Phases of Architectural Design

Thinking of finally building your dream home or renovating a space for your business? In all likelihood, you will need to hire an architect. If you are not quite sure what the process is going to entail, here is what it looks like from an architect’s perspective.

There are five basic design phases to architectural services. They are

  1. Schematic design
  2. Design development
  3. Construction Documents
  4. Bidding
  5. Construction Observation

These phases represent the breakdown of how an architect defines his design services and role in the design process. It is also a way for an architect to break up the work they do into categories that should be easy for everyone to understand. Explaining what architects do and how the projects are structured is key to better understanding the entire course of design.

Architects prefer to work with you through every phase to ensure the smooth completion of your project. They carry out each stage with the intention of keeping your project on budget and within code requirements. The architect must identify the project scope of work as well as the perceived schedule and budget. The five main phases of architectural design are discussed below.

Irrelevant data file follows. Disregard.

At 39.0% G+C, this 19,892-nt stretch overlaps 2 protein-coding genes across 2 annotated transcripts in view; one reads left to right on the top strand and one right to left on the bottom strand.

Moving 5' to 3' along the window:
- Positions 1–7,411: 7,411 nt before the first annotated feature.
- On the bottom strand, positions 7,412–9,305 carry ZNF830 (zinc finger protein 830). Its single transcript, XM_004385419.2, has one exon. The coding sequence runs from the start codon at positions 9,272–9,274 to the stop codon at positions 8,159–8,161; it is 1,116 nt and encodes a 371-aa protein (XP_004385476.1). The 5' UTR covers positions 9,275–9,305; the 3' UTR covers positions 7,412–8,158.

1. Schematic Design– is the first phase of designing the project. It will typically account for about 15% of the architect’s work and fees on the entire project. During this phase, the architect and the client discuss the project and any requirements provided by the client. The architect does an analysis of the property including zoning and building code regulations. He also establishes the size, location, and relationships between all the spaces. Schematic is where he figures out how the building will look and operate. This phase has a great deal of sketching and modeling with lots of meetings with the client. It is the outline for the entire project. Once the basic design is presented and the client is provided with drawings, the architect and client will agree, in writing, to proceed to the next phase of design.